Sunday, June 1, 2008

Does Molecular Gastronomy Constitute Cooking?

I ran into two articles in the NY Times that I thought would be worth sharing for my food conscious readers.

The first article about the miracle fruit describes Synsepalum dulcificum, a native West African fruit with the appropriately named protein miraculin. This protein binds with taste buds and accentuates the sweetness in acidic foods. After eating the fruit, people have described such diverse reactions as vinegar tasting like apple juice or even cheap tequila tasting like top-shelf. The fruit is rather expensive, $2 a berry, but the taste-altering effects lasts for about half an hour. It might be worth buying a few of them to try. sells them thirty at a time for $90 shipped.

The second article describes the conflict between Spanish chefs over the use of molecular gastronomy in culinary creations. Specifically, three-Michelin star Santi Santamaria has targeted Ferran Adria for his use of chemicals and other scientific techniques in the kitchen. Santamaria has criticized the use of things like methyl cellulose and xanthan gum as catering to the "media spectacle" rather than "healthy eating." In response, Adria has claimed that many of the ingredients are natural or approved by the EU health standards.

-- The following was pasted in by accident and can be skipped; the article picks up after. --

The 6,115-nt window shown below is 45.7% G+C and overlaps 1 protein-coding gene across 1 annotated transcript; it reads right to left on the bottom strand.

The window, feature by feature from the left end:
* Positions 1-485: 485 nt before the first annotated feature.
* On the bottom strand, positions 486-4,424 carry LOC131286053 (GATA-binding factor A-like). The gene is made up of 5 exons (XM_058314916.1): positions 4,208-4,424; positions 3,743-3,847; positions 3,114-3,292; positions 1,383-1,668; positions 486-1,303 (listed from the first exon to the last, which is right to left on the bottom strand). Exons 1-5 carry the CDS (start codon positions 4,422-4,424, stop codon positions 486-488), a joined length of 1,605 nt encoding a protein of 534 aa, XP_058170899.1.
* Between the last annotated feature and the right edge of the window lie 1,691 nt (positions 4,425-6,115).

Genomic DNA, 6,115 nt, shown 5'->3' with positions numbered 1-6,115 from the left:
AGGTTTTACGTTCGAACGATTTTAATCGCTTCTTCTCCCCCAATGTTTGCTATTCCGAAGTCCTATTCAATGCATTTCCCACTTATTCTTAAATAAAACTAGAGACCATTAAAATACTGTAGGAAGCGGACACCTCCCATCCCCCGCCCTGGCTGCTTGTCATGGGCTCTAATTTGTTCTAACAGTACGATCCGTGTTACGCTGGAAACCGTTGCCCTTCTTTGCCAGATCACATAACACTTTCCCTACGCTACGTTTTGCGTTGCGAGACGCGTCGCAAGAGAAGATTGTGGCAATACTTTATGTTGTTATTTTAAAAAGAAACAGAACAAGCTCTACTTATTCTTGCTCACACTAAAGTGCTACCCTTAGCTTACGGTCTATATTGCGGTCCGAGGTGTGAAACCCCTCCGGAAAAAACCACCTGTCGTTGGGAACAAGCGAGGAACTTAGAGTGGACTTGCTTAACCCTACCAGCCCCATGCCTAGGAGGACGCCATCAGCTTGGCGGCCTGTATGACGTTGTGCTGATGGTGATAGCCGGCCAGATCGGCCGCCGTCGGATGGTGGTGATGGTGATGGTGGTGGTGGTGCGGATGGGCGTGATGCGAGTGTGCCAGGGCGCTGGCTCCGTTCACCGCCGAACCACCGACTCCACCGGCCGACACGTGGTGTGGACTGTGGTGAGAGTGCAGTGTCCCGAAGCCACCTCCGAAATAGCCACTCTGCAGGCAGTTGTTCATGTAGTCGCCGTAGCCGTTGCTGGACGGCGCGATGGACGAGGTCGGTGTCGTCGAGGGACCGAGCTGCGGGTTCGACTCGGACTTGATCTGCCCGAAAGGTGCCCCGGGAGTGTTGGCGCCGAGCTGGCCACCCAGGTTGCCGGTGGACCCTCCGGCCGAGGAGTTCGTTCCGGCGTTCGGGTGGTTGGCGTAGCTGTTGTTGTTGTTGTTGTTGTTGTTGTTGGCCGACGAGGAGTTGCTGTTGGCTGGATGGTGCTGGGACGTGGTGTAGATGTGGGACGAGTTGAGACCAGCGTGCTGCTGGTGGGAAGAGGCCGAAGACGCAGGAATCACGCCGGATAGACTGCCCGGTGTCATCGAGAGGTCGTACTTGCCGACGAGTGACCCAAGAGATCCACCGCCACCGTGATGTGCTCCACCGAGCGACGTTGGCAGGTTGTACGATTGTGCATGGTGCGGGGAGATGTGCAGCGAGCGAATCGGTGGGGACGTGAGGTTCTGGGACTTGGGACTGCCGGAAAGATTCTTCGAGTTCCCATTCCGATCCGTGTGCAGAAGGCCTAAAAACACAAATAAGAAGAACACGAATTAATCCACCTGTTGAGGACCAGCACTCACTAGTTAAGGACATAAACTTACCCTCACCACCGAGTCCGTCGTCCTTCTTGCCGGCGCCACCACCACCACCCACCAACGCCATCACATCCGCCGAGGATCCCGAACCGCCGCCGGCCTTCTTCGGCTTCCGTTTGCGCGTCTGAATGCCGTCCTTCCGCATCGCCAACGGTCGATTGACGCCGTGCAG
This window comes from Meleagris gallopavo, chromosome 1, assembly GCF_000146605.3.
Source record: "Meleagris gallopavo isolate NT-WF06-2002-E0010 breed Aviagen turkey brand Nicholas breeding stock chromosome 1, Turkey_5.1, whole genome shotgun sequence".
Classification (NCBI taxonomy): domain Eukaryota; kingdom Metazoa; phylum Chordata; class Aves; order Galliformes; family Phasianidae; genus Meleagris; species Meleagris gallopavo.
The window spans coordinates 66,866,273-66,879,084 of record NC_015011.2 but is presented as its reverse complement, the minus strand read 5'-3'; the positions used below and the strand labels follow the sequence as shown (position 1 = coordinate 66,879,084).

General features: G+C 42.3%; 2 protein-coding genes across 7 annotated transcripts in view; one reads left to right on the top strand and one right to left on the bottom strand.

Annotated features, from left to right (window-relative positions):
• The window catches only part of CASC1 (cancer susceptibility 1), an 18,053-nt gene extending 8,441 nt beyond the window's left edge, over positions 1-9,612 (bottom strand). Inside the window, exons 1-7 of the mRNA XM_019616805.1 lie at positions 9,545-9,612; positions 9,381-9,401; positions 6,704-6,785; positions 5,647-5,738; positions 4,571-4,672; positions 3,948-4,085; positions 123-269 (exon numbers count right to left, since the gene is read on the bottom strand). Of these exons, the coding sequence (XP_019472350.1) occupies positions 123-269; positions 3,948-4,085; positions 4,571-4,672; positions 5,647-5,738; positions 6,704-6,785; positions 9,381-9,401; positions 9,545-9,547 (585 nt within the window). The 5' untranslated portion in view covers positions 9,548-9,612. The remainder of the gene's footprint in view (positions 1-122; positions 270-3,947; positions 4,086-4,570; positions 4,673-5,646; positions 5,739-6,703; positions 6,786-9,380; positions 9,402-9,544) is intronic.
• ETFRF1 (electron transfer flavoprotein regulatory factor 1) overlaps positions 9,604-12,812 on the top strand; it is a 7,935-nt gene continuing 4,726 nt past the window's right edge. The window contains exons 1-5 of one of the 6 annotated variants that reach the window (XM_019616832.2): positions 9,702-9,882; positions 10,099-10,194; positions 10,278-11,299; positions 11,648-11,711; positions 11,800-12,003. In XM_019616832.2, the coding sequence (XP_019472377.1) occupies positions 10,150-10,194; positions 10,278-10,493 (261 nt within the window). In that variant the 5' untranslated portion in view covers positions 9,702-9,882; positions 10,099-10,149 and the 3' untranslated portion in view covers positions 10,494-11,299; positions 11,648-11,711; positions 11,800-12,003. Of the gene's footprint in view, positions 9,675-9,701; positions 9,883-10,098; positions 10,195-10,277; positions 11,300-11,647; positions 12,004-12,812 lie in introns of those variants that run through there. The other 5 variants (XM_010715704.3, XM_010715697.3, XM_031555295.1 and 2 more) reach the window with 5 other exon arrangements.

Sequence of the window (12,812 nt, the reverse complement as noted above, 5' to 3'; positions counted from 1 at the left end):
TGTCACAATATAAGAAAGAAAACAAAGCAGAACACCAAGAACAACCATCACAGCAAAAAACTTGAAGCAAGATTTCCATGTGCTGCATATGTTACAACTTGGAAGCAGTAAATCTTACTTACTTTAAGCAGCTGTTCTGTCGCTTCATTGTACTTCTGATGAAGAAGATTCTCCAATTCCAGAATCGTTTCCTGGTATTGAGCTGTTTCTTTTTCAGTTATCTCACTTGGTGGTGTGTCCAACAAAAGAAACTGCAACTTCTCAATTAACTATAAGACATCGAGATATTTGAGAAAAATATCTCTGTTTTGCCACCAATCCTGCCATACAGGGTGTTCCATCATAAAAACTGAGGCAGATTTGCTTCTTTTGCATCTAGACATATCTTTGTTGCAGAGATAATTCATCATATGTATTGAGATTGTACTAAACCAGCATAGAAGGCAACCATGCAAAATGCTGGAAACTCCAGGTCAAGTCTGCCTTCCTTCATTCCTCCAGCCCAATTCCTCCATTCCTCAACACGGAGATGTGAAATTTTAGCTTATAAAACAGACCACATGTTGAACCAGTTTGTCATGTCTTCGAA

Innovations such as parmesan snow, "boiling" chilled sauces, and olive sphere caviar have been a recent phenomenon in haute cuisine. Adria is the head chef of El Bulli, recently rated the best restaurant in the world. In fact, the previous holder of that title The Fat Duck in England is also a molecular gastronomic restaurant. Although this marks a departure from traditional cuisine emphasizing wholesome natural ingredients, this type of culinary innovation is not new. Science has had a place in kitchens since the advent of mass-produced foods. Look on the back of most packaged foods nowadays and tell me if you know half of what the ingredients are. Whether this science belongs in fancy restaurants is the question.

Personally, I believe that food is constantly evolving. It's a fool who thinks they can be a truly great cook without understanding some fundamental kitchen science. Would you try the miracle fruit? How about a chemical distillation of that specific protein as an ingredient? Where do you draw the line?

1 comment:

Jackie said...

Where does one draw the line, indeed! Excellent post, thanks, enjoyed it very much.